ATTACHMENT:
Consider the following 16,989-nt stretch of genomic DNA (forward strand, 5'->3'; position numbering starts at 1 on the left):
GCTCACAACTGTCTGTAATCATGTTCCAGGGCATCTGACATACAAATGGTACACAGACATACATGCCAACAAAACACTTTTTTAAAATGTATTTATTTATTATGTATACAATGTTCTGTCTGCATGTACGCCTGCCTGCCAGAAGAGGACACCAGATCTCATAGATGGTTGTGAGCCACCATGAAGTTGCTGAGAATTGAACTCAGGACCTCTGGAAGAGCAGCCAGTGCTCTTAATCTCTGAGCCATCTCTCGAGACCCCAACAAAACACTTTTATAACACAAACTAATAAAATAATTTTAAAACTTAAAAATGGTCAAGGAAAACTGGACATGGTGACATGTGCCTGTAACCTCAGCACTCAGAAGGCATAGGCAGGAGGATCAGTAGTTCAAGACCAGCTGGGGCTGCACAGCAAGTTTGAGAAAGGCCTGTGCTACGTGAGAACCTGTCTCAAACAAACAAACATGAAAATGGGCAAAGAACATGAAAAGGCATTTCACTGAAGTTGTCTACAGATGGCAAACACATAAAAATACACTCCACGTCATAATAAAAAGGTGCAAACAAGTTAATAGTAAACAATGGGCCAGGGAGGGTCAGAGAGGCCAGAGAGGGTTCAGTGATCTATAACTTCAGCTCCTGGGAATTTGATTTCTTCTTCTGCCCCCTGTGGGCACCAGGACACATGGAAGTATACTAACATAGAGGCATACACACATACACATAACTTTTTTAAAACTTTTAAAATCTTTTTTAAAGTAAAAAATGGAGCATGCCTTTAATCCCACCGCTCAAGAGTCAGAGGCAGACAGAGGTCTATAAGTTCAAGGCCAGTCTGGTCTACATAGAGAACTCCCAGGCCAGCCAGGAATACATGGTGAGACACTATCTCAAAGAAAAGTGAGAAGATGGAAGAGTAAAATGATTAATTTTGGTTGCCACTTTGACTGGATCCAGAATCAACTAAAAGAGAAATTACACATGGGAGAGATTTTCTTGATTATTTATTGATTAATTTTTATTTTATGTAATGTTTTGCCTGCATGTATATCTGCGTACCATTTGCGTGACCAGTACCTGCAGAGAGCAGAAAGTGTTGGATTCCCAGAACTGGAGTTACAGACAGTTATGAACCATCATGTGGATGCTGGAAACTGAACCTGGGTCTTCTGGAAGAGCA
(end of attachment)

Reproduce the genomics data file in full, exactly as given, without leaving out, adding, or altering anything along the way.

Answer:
Consider the following 16,989-nt stretch of genomic DNA (forward strand, 5'->3'; position numbering starts at 1 on the left):
GCTCACAACTGTCTGTAATCATGTTCCAGGGCATCTGACATACAAATGGTACACAGACATACATGCCAACAAAACACTTTTTTAAAATGTATTTATTTATTATGTATACAATGTTCTGTCTGCATGTACGCCTGCCTGCCAGAAGAGGACACCAGATCTCATAGATGGTTGTGAGCCACCATGAAGTTGCTGAGAATTGAACTCAGGACCTCTGGAAGAGCAGCCAGTGCTCTTAATCTCTGAGCCATCTCTCGAGACCCCAACAAAACACTTTTATAACACAAACTAATAAAATAATTTTAAAACTTAAAAATGGTCAAGGAAAACTGGACATGGTGACATGTGCCTGTAACCTCAGCACTCAGAAGGCATAGGCAGGAGGATCAGTAGTTCAAGACCAGCTGGGGCTGCACAGCAAGTTTGAGAAAGGCCTGTGCTACGTGAGAACCTGTCTCAAACAAACAAACATGAAAATGGGCAAAGAACATGAAAAGGCATTTCACTGAAGTTGTCTACAGATGGCAAACACATAAAAATACACTCCACGTCATAATAAAAAGGTGCAAACAAGTTAATAGTAAACAATGGGCCAGGGAGGGTCAGAGAGGCCAGAGAGGGTTCAGTGATCTATAACTTCAGCTCCTGGGAATTTGATTTCTTCTTCTGCCCCCTGTGGGCACCAGGACACATGGAAGTATACTAACATAGAGGCATACACACATACACATAACTTTTTTAAAACTTTTAAAATCTTTTTTAAAGTAAAAAATGGAGCATGCCTTTAATCCCACCGCTCAAGAGTCAGAGGCAGACAGAGGTCTATAAGTTCAAGGCCAGTCTGGTCTACATAGAGAACTCCCAGGCCAGCCAGGAATACATGGTGAGACACTATCTCAAAGAAAAGTGAGAAGATGGAAGAGTAAAATGATTAATTTTGGTTGCCACTTTGACTGGATCCAGAATCAACTAAAAGAGAAATTACACATGGGAGAGATTTTCTTGATTATTTATTGATTAATTTTTATTTTATGTAATGTTTTGCCTGCATGTATATCTGCGTACCATTTGCGTGACCAGTACCTGCAGAGAGCAGAAAGTGTTGGATTCCCAGAACTGGAGTTACAGACAGTTATGAACCATCATGTGGATGCTGGAAACTGAACCTGGGTCTTCTGGAAGAGCA